‘We passed the field of gazing grain,’
The gazing grain indicates a pastoral image, full of life and wonder. The grain is growing, fully present and living within the world, and the speaker is looking at it, still marveling that life will go on without her.
‘We passed the setting sun.’
They also ‘pass’ the setting sun, indicating a decline and the death of the day, while still appreciating the sheer and sincere beauty that a setting sun can provide. Also, the repetition of ‘We passed’ in the previous lines helps to cement the journey and run down the list of everything that the speaker will do without in death.
‘We paused before a house that seemed / A swelling of the ground;’
The ‘house’ in this line is her coffin; because it is in the ground, it causes a ‘swelling.’ Also, the fact that they finally ‘pause’ here after ‘passing’ everything else indicates that this is their destination. She is finally ready to die.
‘The roof was scarcely visible,’
She is describing the coffin as if it were a real house; the ‘roof’ of this house is merely the top of her coffin. It is scarcely visible because of how dark it will be inside it; all the same, the lines read with the same detachment that she has expressed throughout the poem.
‘The cornice but a mound.’
Again, this coffin is a house, and so it has a cornice; however, since it is underground, it looks as though it is ‘but a mound.’ It is another description of her making peace with the home she will have for the rest of time.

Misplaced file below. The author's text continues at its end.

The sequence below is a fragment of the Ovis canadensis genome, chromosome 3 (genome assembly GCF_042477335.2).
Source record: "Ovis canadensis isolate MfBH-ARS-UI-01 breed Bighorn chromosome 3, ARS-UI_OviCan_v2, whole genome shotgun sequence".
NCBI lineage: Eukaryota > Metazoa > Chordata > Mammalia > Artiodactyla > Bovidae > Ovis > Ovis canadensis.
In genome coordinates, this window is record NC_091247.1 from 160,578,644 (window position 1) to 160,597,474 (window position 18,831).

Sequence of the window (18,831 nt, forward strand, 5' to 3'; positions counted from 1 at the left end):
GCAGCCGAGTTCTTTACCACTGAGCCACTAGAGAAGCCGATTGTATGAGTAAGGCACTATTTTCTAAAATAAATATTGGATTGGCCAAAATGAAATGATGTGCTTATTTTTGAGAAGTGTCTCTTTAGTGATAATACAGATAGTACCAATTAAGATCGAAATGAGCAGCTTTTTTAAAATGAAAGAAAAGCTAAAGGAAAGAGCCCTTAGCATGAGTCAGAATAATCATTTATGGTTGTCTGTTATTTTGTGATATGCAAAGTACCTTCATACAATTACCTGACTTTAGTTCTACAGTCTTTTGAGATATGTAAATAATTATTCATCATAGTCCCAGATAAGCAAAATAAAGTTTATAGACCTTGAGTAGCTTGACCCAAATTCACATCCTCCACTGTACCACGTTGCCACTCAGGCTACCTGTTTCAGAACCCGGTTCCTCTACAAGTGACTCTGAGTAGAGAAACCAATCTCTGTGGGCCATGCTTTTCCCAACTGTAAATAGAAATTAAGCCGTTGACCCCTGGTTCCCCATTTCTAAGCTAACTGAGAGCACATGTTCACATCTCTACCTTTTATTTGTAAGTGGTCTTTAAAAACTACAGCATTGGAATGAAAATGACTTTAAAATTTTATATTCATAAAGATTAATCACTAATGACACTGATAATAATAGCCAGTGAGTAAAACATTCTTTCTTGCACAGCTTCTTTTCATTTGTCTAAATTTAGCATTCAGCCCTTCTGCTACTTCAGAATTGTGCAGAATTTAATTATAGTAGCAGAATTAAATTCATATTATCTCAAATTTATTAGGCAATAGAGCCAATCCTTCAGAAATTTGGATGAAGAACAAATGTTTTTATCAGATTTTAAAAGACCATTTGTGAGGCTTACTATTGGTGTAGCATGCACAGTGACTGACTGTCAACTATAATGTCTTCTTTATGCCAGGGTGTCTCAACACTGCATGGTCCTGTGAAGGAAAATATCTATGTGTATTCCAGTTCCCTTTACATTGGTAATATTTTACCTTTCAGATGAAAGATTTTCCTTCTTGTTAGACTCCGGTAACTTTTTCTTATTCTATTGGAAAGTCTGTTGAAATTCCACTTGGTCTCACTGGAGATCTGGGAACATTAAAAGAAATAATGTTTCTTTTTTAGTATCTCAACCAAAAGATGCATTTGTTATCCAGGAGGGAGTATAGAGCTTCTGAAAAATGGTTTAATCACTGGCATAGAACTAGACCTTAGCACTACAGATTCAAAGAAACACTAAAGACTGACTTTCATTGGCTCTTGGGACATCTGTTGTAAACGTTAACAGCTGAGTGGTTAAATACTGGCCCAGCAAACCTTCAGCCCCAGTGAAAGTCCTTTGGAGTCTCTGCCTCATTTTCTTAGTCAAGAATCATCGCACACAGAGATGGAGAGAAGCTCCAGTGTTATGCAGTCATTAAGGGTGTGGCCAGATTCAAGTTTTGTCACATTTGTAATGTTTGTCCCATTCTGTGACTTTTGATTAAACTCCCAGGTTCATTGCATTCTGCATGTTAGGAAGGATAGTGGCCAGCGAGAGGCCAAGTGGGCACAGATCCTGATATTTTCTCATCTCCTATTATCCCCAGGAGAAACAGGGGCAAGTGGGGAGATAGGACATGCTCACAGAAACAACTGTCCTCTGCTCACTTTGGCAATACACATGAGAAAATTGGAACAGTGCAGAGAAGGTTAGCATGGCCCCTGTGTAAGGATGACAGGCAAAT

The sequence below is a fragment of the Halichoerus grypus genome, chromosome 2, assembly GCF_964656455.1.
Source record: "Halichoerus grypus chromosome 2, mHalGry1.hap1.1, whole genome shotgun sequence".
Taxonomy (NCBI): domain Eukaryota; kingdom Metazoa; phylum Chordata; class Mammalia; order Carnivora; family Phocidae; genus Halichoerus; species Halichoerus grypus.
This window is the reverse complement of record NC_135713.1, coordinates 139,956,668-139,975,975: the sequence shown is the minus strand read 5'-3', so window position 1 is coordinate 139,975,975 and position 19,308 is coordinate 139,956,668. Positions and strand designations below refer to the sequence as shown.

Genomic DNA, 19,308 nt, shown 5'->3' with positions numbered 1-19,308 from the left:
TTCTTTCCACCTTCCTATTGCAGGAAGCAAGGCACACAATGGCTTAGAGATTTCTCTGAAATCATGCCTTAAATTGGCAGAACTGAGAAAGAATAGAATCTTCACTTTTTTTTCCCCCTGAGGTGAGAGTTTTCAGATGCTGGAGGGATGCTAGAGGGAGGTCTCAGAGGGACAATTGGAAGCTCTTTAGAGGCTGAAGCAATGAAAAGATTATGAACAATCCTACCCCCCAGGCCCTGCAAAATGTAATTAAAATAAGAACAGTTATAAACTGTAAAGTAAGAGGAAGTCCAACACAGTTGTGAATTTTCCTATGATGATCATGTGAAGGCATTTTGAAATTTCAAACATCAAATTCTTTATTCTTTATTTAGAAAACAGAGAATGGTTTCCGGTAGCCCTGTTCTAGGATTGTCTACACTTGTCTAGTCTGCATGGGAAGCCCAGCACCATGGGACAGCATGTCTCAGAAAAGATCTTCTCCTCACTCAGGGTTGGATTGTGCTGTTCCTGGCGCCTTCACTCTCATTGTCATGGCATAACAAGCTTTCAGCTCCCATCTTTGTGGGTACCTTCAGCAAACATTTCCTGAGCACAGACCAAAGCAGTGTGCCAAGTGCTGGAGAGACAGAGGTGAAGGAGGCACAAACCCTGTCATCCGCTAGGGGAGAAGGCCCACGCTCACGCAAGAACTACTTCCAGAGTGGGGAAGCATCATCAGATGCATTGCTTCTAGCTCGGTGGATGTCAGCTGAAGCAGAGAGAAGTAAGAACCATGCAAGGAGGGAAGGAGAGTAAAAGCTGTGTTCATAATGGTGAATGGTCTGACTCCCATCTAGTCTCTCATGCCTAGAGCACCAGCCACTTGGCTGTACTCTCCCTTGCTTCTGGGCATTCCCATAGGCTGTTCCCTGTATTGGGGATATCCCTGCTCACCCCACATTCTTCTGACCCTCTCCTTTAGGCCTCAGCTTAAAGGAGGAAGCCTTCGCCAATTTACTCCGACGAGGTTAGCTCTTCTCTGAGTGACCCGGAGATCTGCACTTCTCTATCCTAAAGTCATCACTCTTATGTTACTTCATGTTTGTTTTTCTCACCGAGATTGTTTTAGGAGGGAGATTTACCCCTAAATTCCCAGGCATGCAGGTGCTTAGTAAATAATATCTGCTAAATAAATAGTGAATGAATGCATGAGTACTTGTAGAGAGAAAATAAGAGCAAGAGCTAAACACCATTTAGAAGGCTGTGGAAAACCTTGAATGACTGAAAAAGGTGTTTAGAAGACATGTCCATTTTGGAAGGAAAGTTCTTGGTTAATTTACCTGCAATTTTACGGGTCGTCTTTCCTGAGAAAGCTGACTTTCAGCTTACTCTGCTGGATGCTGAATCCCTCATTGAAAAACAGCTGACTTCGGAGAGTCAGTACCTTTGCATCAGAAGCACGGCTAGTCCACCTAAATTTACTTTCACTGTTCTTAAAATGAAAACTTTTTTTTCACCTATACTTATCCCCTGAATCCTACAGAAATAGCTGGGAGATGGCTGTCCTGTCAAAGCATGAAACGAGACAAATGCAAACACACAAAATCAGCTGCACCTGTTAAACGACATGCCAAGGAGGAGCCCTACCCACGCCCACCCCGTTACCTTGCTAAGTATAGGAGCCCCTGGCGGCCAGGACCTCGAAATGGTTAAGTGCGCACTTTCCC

‘Since then ‘tis centuries; but each / Feels shorter than the day’
In the beginning of this final stanze, the passage of time is mentioned; hundreds of years have passed, but due to the inexorable march of Death, these days feel short.
‘I first surmised the horse’s heads / Were toward eternity.’
The horses are presumably the ones who were driving the carriage along in her ride with Death and Immortality. She is realizing that the longest day she has ever experienced was the day of her death – she had figured out that the horses were traveling toward Death, or ‘eternity.’ (Poets.org, 2011)
The entire poem carries six stanzas of four lines each; the second and fourth lines of most stanzas rhyme, and every other line is either iambic tetrameter or iambic trimeter. This helps to carry forth a rhythm of movement that is even and unerring, giving the impression of the carriage galloping along toward Death without stopping.
“Because I Could Not Stop for Death” is a very poignant poem that demonstrates a certain calmness about death. There is no need to avoid it or challenge it, as Death will ‘stop’ for you one day as well. Your grave will become your ‘house,’ and time will seem to stand still. There is no need to fear death, as it is merely part of the circle of life. Death is a companion that will lead you along to the promised land, and you will gain a measure of Immortality in your new house on the mound. This message and more is conveyed through the language and meter used within Emily Dickinson’s poem.
"Because I could not stop for Death." Poets.org. Web. 6 Apr. 2011.
Baker, David. "Elegy and Eros: Configuring Grief." Virginia Quarterly Review. 207-220.
Virginia Quarterly Review,
2005. Academic Search Alumni Edition. EBSCO. Web. 6 Apr. 2011.
"Verse Cities." New York Times Book Review (2008): 6. Academic Search Alumni Edition.
EBSCO. Web. 6 Apr. 2011.